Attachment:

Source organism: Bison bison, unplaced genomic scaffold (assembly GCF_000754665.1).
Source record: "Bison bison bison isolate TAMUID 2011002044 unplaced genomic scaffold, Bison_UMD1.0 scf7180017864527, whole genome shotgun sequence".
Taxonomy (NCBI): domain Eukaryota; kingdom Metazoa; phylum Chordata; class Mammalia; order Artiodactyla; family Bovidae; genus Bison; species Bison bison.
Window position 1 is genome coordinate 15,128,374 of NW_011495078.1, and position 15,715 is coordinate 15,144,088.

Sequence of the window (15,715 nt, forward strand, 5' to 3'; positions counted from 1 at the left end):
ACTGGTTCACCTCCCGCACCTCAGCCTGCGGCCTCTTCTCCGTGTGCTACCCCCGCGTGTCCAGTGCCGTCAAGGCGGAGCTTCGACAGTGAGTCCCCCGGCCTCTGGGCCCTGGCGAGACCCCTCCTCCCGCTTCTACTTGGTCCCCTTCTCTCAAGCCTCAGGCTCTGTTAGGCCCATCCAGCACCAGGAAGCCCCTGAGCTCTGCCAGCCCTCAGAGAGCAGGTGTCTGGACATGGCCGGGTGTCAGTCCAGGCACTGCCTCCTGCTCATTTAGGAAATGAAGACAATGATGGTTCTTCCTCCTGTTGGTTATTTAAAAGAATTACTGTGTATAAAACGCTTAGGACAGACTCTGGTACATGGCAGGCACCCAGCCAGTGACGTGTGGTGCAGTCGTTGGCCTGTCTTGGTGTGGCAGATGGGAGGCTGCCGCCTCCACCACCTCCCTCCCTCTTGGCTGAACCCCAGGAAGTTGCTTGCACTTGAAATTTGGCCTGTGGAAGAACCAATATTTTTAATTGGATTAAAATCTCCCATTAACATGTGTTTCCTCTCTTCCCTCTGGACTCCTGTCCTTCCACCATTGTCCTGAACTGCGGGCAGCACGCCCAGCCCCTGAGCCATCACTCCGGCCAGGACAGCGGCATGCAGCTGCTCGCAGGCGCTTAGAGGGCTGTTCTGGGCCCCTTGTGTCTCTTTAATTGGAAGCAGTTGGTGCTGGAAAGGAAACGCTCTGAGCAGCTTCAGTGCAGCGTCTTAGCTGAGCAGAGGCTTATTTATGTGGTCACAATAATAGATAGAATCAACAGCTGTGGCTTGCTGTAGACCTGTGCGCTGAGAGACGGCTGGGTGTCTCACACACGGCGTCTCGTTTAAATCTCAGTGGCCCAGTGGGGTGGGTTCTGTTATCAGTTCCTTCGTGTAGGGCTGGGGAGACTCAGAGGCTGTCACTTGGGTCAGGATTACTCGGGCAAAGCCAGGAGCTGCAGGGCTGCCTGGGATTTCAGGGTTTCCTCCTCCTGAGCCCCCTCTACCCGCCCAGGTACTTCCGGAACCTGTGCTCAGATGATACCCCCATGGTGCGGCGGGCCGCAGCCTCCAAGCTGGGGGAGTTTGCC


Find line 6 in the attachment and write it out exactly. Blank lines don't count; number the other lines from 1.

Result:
ACTGGTTCACCTCCCGCACCTCAGCCTGCGGCCTCTTCTCCGTGTGCTACCCCCGCGTGTCCAGTGCCGTCAAGGCGGAGCTTCGACAGTGAGTCCCCCGGCCTCTGGGCCCTGGCGAGACCCCTCCTCCCGCTTCTACTTGGTCCCCTTCTCTCAAGCCTCAGGCTCTGTTAGGCCCATCCAGCACCAGGAAGCCCCTGAGCTCTGCCAGCCCTCAGAGAGCAGGTGTCTGGACATGGCCGGGTGTCAGTCCAGGCACTGCCTCCTGCTCATTTAGGAAATGAAGACAATGATGGTTCTTCCTCCTGTTGGTTATTTAAAAGAATTACTGTGTATAAAACGCTTAGGACAGACTCTGGTACATGGCAGGCACCCAGCCAGTGACGTGTGGTGCAGTCGTTGGCCTGTCTTGGTGTGGCAGATGGGAGGCTGCCGCCTCCACCACCTCCCTCCCTCTTGGCTGAACCCCAGGAAGTTGCTTGCACTTGAAATTTGGCCTGTGGAAGAACCAATATTTTTAATTGGATTAAAATCTCCCATTAACATGTGTTTCCTCTCTTCCCTCTGGACTCCTGTCCTTCCACCATTGTCCTGAACTGCGGGCAGCACGCCCAGCCCCTGAGCCATCACTCCGGCCAGGACAGCGGCATGCAGCTGCTCGCAGGCGCTTAGAGGGCTGTTCTGGGCCCCTTGTGTCTCTTTAATTGGAAGCAGTTGGTGCTGGAAAGGAAACGCTCTGAGCAGCTTCAGTGCAGCGTCTTAGCTGAGCAGAGGCTTATTTATGTGGTCACAATAATAGATAGAATCAACAGCTGTGGCTTGCTGTAGACCTGTGCGCTGAGAGACGGCTGGGTGTCTCACACACGGCGTCTCGTTTAAATCTCAGTGGCCCAGTGGGGTGGGTTCTGTTATCAGTTCCTTCGTGTAGGGCTGGGGAGACTCAGAGGCTGTCACTTGGGTCAGGATTACTCGGGCAAAGCCAGGAGCTGCAGGGCTGCCTGGGATTTCAGGGTTTCCTCCTCCTGAGCCCCCTCTACCCGCCCAGGTACTTCCGGAACCTGTGCTCAGATGATACCCCCATGGTGCGGCGGGCCGCAGCCTCCAAGCTGGGGGAGTTTGCC